Kurt Vile, Marnie Stern + More Confirmed to Play 4Knots Music Festival


The lineup for this year’s 4Knots Music Festival–the Village Voice‘s free, all-day outdoor summer music extravaganza at the South Street Seaport (Pier 17) on June 29–is beginning to take shape. We’ve just booked a few big-name acts we’re completely thrilled about.

Kurt Vile & the Violators

The Men

Parquet Courts

Marnie Stern
Seeeee? In case you’ve been living under a rock, here’s what’s what with these four: Kurt Vile’s new album, Wakin’ on a Pretty Daze, is the album of year (so far), just ask anyone with ears. We like the Men’s pigfuck-to-Petty transition so much, we put them on the cover back in February. We profiled Brooklyn’s Parquet Courts in all their Wire/Gang of Four splendor in early January, just after they quit their day jobs to pursue music full time. And anytime Marnie Stern sneezes or holds a contest to find a date we write about it, because we’re obsessed she’s simply one of the most dynamic guitarists in the world and one of the most interesting artists making music in New York City, hands down. Below are some nice things we’ve written about these artists in the past. Enjoy! And see you on June 29 from 1 to 8 p.m. Stay tuned to this space for more band announcements and 4Knots news down the line.

Kurt Vile and the Violators: “During his three-album stint with Matador–Childish Prodigy, Smoke Ring for My Halo, and Wakin’–Vile has stripped away much of the druggy cacophony of his early experimentations, laying bare his gift for melody and songwriting. His music has always had the rare quality of taking on whatever emotion the listener brought to it. Turn on any song on Smoke Ring while feeling melancholy, and you will feel more melancholy. Bring joy to Childish, more joy comes back. Never more so than on Wakin’, Vile’s best to date.”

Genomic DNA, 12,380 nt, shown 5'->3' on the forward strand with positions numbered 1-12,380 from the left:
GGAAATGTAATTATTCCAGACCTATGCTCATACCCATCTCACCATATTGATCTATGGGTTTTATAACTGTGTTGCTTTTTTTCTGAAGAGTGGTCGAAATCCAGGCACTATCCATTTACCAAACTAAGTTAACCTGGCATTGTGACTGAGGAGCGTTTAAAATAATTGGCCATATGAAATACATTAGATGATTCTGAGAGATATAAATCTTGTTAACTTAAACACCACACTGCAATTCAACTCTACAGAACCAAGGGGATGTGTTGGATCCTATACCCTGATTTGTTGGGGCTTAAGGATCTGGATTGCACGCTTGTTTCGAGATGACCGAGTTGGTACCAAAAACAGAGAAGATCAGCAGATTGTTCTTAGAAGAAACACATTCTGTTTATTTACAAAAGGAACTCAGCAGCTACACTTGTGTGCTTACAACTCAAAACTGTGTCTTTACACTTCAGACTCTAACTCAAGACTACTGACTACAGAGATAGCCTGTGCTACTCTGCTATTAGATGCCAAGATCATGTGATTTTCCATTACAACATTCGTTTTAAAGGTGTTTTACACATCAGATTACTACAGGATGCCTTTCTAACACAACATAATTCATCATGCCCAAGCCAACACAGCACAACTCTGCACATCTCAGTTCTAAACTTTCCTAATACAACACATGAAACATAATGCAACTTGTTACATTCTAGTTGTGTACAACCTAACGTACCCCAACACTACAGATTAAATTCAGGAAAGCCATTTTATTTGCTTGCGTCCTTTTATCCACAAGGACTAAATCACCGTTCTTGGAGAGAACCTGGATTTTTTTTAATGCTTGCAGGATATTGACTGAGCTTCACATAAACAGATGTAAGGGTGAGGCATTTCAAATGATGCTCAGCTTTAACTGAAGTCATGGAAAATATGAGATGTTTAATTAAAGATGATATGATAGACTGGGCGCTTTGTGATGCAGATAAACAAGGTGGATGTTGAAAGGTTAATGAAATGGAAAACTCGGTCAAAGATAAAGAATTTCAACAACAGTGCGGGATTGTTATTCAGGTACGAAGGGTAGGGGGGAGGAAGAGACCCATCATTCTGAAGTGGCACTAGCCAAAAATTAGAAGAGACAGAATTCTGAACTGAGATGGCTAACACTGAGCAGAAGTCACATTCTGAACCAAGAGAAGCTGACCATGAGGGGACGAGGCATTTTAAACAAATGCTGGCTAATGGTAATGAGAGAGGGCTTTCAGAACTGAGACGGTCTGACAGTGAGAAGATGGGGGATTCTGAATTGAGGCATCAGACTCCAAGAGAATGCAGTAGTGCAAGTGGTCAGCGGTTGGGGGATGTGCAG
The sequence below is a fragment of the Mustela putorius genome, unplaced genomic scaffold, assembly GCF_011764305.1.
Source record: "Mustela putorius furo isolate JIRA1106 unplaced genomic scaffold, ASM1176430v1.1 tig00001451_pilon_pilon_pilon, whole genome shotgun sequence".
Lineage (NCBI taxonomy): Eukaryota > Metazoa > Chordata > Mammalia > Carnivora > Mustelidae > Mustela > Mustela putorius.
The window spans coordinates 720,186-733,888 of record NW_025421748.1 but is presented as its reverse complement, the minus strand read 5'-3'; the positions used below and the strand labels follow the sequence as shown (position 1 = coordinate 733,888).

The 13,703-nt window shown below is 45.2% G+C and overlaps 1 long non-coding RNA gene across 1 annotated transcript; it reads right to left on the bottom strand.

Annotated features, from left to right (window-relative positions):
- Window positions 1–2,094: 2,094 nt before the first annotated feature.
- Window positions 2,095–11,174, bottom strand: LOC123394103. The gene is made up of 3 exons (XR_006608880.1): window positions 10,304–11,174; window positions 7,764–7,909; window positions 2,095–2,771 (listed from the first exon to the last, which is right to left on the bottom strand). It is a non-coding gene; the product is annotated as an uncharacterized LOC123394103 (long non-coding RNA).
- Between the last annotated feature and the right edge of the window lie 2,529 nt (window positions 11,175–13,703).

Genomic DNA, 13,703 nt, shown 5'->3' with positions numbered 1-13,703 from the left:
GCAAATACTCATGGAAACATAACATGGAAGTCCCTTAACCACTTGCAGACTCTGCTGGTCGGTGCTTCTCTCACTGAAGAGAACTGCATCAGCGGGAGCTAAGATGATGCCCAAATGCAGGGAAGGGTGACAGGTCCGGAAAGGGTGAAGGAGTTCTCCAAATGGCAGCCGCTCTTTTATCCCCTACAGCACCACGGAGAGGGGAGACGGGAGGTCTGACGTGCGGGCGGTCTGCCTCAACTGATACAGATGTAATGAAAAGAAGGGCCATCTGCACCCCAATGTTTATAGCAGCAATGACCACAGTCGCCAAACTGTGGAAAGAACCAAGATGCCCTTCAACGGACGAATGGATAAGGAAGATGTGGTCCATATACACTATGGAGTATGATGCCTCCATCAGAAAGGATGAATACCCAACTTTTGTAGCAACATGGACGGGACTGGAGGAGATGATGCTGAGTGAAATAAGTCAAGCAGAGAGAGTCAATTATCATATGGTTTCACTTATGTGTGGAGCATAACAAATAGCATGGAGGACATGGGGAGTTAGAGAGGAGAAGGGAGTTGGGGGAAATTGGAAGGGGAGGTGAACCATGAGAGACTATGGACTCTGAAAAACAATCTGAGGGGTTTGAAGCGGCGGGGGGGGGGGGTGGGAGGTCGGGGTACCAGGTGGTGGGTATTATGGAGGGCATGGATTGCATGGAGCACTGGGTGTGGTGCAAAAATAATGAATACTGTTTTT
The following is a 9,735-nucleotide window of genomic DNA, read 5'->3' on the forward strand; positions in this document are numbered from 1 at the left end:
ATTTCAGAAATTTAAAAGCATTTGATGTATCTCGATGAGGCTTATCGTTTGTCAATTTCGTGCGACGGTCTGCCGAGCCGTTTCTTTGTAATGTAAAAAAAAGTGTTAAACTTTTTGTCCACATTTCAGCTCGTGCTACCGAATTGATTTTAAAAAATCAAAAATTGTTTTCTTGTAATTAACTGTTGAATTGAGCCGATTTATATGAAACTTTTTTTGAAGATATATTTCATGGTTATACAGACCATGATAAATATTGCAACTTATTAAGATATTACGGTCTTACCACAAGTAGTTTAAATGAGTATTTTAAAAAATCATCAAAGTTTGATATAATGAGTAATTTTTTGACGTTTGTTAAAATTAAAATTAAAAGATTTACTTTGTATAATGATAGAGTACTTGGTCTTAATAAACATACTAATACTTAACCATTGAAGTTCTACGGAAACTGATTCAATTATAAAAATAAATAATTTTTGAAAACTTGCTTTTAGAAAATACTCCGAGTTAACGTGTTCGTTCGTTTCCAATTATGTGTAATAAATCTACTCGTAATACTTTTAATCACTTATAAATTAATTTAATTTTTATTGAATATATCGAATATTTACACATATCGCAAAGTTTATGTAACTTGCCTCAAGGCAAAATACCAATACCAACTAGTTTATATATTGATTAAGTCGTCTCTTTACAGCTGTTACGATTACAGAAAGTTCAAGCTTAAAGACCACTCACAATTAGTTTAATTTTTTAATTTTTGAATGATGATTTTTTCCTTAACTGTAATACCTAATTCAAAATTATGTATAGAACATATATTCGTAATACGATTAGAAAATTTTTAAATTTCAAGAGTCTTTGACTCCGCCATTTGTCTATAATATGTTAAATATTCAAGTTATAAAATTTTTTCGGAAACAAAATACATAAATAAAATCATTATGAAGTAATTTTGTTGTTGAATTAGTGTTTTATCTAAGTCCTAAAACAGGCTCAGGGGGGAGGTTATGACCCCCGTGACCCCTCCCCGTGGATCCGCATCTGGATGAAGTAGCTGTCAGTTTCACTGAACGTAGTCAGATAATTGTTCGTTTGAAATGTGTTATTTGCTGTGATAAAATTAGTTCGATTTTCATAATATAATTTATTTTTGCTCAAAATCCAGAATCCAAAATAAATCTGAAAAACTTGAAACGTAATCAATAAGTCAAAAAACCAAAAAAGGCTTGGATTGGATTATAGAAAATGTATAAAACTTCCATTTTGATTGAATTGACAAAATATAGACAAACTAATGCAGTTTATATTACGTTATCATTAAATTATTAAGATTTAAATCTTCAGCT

The Men: “The Men’s first two full-length albums are glorious high-water marks of post-hardcore, new-millennium “pigfuck” (a term coined in our pages by Robert Christgau in a 1987 Pazz & Jop essay), a noise-addict’s speedball of exuberant cacophony topped with a healthy helping of spazz. Just two short years ago, they sought to rewrite indie rock’s playbook using guitars covered in filth, songs with titles like “Shittin’ With the Shah,” and phlegmy coughs as lyrics. They were brazen enough to cop an album title from the Ramones, Leave Home, for a second album that managed to capture the aggression of the Stooges, the canned mechanics of Neu!, the bombast of Touch and Go-era Butthole Surfers, and the pure, unbridled gutter-slime splendor of SST’s apex, put them all in a blender and set that blender on fire. They hit every entry in the index of Michael Azzerad’s book Our Band Could Be Your Life.”

Parquet Courts: “Parquet Courts might be onto something. The band’s full-length debut, Light Up Gold (What’s Your Rupture?), exercises stiff-legged guitars and articulated verses reminiscent of ’70s/’80s groups Wire and Gang of Four. The acerbic lines vocalist and guitarist Andrew Savage and co-frontman Austin Brown spit into the mic about everything from wandering through Queens bodegas (“Stoned and Starving”) to nostalgia’s relationship with mortality (“Borrowed Time”) invoke the old-fashioned idea of punk as something more than music. In conversation, the band jumps fluidly between gun control policies, the quality of shows available on Netflix, and David Foster Wallace’s addiction to television.”

Marnie Stern: “For some artists, solitude is a place to develop clarity and understanding. For Stern, it’s an incubator for life at its most unclear but most intensely felt. Her songs usually start as single finger-tapped guitar lines. Then she layers. Then she cross-hatches. Then she layers again. Eventually, she sings–high-pitched mantras more often than not concerned with whether or not she’ll be able to fully express herself through music at all.

It’s unhinged but meticulous, music as invested in obsessive order as emotional breakdown. Sobbing fits where tears fall in geometric patterns. Tidy packages of fire. Even the finger-tapping is a metaphor: It gives her guitar melodies a continuous, liberated sound, but it’s also a gesture of anxiety. You tap your fingers when you’re waiting. Marnie taps with both hands at once and sings about heartbreak while she does it.”